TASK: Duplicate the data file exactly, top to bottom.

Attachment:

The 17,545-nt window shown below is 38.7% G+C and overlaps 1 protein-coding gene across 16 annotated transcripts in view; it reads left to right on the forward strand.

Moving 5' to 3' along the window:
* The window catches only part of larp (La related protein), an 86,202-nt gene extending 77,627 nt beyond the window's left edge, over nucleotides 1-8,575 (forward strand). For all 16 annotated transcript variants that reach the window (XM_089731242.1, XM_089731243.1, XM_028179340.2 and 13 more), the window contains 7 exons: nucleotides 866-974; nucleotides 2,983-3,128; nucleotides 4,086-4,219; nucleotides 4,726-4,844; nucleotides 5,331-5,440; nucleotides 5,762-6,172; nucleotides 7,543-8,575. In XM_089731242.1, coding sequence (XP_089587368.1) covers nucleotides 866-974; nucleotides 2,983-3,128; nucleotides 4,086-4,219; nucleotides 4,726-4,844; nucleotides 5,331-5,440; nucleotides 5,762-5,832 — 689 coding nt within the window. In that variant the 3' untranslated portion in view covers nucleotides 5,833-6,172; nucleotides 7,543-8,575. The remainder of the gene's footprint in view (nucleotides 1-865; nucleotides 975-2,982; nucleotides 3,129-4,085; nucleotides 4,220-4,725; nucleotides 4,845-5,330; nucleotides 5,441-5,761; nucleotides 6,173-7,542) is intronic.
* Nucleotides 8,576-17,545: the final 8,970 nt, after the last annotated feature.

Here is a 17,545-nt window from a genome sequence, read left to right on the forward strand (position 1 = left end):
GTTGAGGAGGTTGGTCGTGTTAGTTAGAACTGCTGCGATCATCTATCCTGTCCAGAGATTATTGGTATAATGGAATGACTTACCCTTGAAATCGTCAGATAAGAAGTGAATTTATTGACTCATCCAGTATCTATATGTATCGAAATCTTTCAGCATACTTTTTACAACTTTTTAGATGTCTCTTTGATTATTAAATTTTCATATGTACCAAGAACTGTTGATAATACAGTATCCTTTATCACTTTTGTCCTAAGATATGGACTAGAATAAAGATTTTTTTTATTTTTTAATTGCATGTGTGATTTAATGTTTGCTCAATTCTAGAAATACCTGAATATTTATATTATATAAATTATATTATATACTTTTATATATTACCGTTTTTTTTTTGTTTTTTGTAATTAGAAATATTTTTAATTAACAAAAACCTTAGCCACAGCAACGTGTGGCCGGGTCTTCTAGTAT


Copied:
The 17,545-nt window shown below is 38.7% G+C and overlaps 1 protein-coding gene across 16 annotated transcripts in view; it reads left to right on the forward strand.

Moving 5' to 3' along the window:
* The window catches only part of larp (La related protein), an 86,202-nt gene extending 77,627 nt beyond the window's left edge, over nucleotides 1-8,575 (forward strand). For all 16 annotated transcript variants that reach the window (XM_089731242.1, XM_089731243.1, XM_028179340.2 and 13 more), the window contains 7 exons: nucleotides 866-974; nucleotides 2,983-3,128; nucleotides 4,086-4,219; nucleotides 4,726-4,844; nucleotides 5,331-5,440; nucleotides 5,762-6,172; nucleotides 7,543-8,575. In XM_089731242.1, coding sequence (XP_089587368.1) covers nucleotides 866-974; nucleotides 2,983-3,128; nucleotides 4,086-4,219; nucleotides 4,726-4,844; nucleotides 5,331-5,440; nucleotides 5,762-5,832 — 689 coding nt within the window. In that variant the 3' untranslated portion in view covers nucleotides 5,833-6,172; nucleotides 7,543-8,575. The remainder of the gene's footprint in view (nucleotides 1-865; nucleotides 975-2,982; nucleotides 3,129-4,085; nucleotides 4,220-4,725; nucleotides 4,845-5,330; nucleotides 5,441-5,761; nucleotides 6,173-7,542) is intronic.
* Nucleotides 8,576-17,545: the final 8,970 nt, after the last annotated feature.

Here is a 17,545-nt window from a genome sequence, read left to right on the forward strand (position 1 = left end):
GTTGAGGAGGTTGGTCGTGTTAGTTAGAACTGCTGCGATCATCTATCCTGTCCAGAGATTATTGGTATAATGGAATGACTTACCCTTGAAATCGTCAGATAAGAAGTGAATTTATTGACTCATCCAGTATCTATATGTATCGAAATCTTTCAGCATACTTTTTACAACTTTTTAGATGTCTCTTTGATTATTAAATTTTCATATGTACCAAGAACTGTTGATAATACAGTATCCTTTATCACTTTTGTCCTAAGATATGGACTAGAATAAAGATTTTTTTTATTTTTTAATTGCATGTGTGATTTAATGTTTGCTCAATTCTAGAAATACCTGAATATTTATATTATATAAATTATATTATATACTTTTATATATTACCGTTTTTTTTTTGTTTTTTGTAATTAGAAATATTTTTAATTAACAAAAACCTTAGCCACAGCAACGTGTGGCCGGGTCTTCTAGTAT